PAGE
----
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Photo for: Interviewing Michal Maziarz - Head Bartender at Four Seasons in London


Interviewing Michal Maziarz - Head Bartender at Four Seasons in London


Michal Maziarz talks about what customers order more nowadays, which cocktail trends he wishes to see disappear and much more.

Michal Maziarz is a head bartender at Four Seasons at Ten Trinity Square in London, UK. He talks about what customers order more nowadays, which cocktail trends he wishes to see disappear and much more.

What is everyone ordering right now?

Once you gain the trust of your guest they will take upon your suggestions, no matter how much out of their comfort zone. If we eliminate the element of suggestion, two spirits being most popular is probably Mezcal getting more and more recognition, and Japanese whisky. Both categories operating on more and more inflated prices. The later one is so in demand that the more people drink it the fewer people can afford it, and eliminating age statements does not seem to help. Interesting how the category is becoming the victim of its own success. Western market has been spoiled by receiving only whiskies of highest standards from two major producers at the beginning of this century, all for an amazing value. Bottles that were sold at £20 three years ago cost £120 and now can be found on auctions doe £400. More importantly, the market is being flooded by distillates from much less educated producers, or even western whiskies blended and repackaged in Japan  (which is allowed by Japanese law) damaging the category. Everyone however still wants the Japanese whisky and the price points hold, let's see for how long!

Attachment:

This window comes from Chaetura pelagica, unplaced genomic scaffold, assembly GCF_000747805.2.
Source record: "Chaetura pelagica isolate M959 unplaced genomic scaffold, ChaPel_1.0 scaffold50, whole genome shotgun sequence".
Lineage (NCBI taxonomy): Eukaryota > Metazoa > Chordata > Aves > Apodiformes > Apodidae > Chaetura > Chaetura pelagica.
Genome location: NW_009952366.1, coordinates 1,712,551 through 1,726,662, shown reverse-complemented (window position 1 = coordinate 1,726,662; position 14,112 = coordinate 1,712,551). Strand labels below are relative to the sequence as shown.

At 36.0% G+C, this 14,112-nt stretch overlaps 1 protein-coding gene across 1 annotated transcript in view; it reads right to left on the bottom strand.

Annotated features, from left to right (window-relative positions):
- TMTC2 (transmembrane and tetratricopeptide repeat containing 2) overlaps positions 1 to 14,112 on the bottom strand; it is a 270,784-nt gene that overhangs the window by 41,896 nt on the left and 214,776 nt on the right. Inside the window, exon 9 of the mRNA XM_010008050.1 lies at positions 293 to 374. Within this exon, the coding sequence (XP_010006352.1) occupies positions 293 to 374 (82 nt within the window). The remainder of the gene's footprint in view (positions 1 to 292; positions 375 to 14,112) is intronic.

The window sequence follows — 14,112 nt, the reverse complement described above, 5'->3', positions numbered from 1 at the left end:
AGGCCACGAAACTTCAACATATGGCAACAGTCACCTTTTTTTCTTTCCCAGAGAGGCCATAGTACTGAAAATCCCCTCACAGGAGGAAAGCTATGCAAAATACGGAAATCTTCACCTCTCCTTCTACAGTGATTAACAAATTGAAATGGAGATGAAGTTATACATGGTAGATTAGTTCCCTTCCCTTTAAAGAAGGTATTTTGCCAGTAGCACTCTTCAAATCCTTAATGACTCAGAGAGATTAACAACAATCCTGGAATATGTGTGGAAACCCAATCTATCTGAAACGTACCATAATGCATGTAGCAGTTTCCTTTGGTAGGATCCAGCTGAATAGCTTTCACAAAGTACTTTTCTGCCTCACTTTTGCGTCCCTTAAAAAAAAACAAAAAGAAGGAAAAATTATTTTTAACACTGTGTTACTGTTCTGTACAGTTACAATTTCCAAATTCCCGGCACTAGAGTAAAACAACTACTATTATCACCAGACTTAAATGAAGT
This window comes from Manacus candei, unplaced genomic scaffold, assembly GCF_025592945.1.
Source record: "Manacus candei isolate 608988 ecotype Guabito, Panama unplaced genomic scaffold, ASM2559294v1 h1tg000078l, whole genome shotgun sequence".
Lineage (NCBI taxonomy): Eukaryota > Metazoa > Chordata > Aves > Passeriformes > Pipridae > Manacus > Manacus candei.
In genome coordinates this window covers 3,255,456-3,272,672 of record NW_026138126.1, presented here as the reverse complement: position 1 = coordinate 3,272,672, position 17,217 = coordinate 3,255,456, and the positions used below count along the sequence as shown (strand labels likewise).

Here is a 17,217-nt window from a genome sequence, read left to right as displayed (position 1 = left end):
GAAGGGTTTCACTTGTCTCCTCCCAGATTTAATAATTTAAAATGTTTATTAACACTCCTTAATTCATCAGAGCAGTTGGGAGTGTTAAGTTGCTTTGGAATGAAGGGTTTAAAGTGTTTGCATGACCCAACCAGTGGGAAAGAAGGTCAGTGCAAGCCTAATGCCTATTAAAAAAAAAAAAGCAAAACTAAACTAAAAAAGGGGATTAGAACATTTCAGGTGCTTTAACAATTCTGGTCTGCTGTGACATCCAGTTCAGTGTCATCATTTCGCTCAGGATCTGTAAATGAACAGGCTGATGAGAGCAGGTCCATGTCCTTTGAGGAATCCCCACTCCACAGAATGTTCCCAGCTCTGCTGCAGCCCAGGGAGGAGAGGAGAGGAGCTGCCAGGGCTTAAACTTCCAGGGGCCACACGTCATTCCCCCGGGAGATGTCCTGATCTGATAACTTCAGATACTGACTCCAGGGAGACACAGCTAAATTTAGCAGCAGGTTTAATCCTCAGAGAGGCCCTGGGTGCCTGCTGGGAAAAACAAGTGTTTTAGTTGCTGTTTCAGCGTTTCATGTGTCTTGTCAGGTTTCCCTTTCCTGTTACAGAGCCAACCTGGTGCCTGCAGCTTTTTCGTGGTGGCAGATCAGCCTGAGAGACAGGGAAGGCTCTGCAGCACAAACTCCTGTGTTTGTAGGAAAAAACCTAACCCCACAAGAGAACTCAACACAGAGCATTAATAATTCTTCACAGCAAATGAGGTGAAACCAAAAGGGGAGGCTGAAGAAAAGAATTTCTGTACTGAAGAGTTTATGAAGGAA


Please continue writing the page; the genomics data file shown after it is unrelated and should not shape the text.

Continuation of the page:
What cocktail trend would you like to see disappear?

All the cocktail trends are fantastic and exciting, as long as you take your time to understand them and execute them properly. Unfortunately, there is a great dose of bartenders, that decide, for example, to ferment or pickle, and after executing the first recipe from the internet they put it proudly on the menu saying “we pickle and ferment”. The trend that suffers the most from this attitude, in my opinion, is barrel ageing. Beautiful technique representing patience and care, an influence of time, wood and oxygen on the liquid. The right filling strength, the right temperature conditions, and most importantly the right time to decant your cocktail/spirit. It all ending up as a dispensing vessel on the back bar, where sometimes drink sits for a month untouched, over extracting the tannins and becoming unbearably woody, or being refilled with a new batch every day, with no effect apart from few extra pounds per serve.